Which version are you using?

% ruby -ve ‘p :“9”’
ruby 1.8.4 (2005-10-29) [i486-linux]
:“9”

So it’s reserved to be fixed.

						matz.

#9

Eric M. removed_email_address@domain.invalid wrote:

almost does it, but not quite (quotes some cases but not others).
Although I’d agree that Symbol#inspect can be improved and should be
changend (as it’s an easy fix) I have a different opinion about the
usage of
inspect in general: even inspect methods of core classes fail to return
something that is proper ruby code.

$ ruby -e ‘p Object.new’
#Object:0x100f6b28
$ ruby -e ‘a=[1];a<<a;p a’
[1, […]]

I found this problem when doing code generation. For immediate
objects, I embedded the value in the code directly by using #inspect.
I had to put in a hack for Symbol because of the problem discussed.

IMHO relying on #inspect for code generation is inappropriate. As the
rdoc
of Object#inspect indicates it’s meant to yield a human readable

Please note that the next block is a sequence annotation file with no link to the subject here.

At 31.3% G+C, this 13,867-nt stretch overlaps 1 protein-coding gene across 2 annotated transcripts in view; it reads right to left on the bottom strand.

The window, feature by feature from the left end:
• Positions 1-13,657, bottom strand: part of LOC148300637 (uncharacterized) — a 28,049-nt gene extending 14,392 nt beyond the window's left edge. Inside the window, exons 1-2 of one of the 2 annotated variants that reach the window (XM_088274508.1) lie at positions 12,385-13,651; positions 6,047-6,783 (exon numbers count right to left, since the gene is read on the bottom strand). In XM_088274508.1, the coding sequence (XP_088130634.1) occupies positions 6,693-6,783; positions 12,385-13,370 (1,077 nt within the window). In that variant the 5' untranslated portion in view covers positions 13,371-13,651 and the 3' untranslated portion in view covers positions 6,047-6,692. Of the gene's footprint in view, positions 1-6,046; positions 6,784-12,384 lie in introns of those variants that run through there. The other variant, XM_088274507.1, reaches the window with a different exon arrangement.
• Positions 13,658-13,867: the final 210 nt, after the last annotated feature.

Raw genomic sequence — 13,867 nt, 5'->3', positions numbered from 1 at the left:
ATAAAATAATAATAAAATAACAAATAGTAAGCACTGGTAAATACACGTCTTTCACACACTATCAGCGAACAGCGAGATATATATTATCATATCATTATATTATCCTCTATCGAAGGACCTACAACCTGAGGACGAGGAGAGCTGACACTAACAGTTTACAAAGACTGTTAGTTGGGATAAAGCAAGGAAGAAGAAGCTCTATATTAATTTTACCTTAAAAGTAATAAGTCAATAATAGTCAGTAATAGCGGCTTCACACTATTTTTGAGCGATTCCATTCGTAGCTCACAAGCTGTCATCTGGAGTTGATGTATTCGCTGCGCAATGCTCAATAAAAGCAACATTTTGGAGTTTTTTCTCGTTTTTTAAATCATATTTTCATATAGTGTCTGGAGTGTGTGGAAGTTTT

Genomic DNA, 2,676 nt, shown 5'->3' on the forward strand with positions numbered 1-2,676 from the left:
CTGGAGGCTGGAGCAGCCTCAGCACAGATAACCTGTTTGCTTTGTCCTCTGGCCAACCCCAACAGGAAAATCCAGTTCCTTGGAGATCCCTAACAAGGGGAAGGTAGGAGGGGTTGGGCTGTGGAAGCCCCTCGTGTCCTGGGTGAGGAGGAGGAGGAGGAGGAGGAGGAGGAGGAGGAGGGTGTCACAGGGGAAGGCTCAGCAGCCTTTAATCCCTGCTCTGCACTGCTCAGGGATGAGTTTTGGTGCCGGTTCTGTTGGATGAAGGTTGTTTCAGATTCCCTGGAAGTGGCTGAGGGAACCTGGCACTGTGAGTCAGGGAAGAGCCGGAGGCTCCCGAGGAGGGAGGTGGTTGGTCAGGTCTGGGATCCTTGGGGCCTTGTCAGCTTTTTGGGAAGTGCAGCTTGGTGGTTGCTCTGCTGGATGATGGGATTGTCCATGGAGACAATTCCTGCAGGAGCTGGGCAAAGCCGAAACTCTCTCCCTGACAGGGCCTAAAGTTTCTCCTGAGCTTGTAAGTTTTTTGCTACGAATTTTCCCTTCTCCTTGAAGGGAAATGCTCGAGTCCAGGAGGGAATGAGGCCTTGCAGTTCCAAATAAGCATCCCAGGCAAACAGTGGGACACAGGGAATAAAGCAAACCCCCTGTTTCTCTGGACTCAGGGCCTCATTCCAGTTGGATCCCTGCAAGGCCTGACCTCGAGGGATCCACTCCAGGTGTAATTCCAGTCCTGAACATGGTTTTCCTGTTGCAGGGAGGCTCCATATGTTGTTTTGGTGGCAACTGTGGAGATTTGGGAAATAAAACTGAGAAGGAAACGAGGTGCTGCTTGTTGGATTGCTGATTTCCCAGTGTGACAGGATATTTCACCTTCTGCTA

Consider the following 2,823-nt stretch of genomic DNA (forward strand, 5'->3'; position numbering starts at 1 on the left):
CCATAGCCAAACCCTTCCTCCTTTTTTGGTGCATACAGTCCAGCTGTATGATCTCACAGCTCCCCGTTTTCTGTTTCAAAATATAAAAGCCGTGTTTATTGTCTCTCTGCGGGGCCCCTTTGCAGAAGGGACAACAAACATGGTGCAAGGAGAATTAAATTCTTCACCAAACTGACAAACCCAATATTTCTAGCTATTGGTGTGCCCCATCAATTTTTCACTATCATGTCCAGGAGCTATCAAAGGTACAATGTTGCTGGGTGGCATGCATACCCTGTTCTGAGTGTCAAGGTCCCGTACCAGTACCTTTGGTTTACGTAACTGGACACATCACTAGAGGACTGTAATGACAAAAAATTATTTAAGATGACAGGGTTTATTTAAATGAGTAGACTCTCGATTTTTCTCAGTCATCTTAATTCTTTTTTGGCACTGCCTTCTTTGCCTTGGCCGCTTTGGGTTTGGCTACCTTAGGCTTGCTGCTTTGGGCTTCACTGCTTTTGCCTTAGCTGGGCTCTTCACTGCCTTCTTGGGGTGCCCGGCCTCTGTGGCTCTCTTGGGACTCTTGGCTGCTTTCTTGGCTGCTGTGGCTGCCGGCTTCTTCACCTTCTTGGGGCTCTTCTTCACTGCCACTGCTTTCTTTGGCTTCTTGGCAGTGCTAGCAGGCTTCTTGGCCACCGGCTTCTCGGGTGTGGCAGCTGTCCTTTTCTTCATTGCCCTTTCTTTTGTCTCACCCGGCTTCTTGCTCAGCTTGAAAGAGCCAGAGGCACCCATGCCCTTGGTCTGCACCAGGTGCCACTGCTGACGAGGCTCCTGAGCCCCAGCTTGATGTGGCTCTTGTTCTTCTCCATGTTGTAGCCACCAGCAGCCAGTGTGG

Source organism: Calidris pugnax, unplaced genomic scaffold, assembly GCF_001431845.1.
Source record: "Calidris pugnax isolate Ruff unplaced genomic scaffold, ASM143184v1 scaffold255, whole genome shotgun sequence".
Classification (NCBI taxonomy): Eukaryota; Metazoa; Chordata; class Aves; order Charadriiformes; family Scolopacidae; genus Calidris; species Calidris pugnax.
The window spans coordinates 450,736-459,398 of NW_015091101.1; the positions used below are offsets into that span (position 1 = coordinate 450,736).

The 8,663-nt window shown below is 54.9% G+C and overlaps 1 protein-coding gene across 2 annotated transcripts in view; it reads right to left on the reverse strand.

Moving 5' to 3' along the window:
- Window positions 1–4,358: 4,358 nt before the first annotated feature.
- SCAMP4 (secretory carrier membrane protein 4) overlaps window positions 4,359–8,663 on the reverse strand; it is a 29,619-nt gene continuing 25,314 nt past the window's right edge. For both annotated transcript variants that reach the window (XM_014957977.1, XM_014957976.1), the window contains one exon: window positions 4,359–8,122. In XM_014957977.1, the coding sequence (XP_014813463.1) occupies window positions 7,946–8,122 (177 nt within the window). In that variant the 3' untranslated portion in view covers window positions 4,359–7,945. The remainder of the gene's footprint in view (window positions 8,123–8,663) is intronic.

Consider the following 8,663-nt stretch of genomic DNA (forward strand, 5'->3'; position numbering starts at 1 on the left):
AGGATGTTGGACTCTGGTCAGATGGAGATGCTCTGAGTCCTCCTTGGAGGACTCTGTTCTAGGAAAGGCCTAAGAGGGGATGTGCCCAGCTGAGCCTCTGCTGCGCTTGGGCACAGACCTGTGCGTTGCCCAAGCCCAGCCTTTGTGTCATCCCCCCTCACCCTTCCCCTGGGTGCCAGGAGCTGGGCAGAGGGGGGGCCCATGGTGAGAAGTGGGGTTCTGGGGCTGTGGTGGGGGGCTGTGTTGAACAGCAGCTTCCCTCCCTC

representation. If you want to generate code you should use another
mechanism. For example, you can define a separate method (even if it
calls
#inspect as default implementation). Or you use YAML / Marshal for
complex
data structures.

Kind regards

robert

#10

On 11/19/05, Robert K. removed_email_address@domain.invalid wrote:

$ ruby -e ‘p Object.new’
#Object:0x100f6b28
$ ruby -e ‘a=[1];a<<a;p a’
[1, […]]

I didn’t say all core classes return something evalable for #inspect
(I said many). Here’s the list I see:

FalseClass, TrueClass, NilClass
Fixnum, Bignum